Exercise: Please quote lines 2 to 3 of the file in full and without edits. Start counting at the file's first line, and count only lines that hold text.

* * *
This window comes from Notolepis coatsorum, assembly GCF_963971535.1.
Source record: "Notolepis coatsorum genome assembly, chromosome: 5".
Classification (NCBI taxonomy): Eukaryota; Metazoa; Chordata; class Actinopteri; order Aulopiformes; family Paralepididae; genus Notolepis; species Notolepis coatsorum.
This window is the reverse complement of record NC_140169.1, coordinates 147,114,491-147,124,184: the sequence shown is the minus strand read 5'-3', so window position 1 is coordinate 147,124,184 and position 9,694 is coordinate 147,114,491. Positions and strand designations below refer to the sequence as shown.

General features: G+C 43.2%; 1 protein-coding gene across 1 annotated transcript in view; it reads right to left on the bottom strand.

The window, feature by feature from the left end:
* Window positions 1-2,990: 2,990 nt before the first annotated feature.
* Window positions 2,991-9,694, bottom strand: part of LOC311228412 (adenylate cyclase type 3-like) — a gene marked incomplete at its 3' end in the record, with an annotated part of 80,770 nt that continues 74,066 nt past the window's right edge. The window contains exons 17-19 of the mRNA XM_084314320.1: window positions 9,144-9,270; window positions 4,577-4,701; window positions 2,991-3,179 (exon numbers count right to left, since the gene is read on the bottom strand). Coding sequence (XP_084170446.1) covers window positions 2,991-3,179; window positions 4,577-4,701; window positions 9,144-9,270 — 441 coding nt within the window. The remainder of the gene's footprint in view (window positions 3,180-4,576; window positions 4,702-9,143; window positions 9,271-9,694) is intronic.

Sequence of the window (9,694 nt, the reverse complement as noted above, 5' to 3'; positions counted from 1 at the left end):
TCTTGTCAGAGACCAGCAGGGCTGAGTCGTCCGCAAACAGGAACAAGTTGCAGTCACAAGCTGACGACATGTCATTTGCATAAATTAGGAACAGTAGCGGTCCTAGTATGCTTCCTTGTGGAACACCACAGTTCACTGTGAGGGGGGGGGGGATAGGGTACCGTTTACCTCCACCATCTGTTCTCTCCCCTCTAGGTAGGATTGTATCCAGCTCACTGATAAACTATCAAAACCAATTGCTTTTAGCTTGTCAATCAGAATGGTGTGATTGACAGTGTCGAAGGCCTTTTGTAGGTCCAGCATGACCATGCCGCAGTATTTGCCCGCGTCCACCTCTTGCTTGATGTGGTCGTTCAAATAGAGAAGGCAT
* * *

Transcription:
Source record: "Notolepis coatsorum genome assembly, chromosome: 5".
Classification (NCBI taxonomy): Eukaryota; Metazoa; Chordata; class Actinopteri; order Aulopiformes; family Paralepididae; genus Notolepis; species Notolepis coatsorum.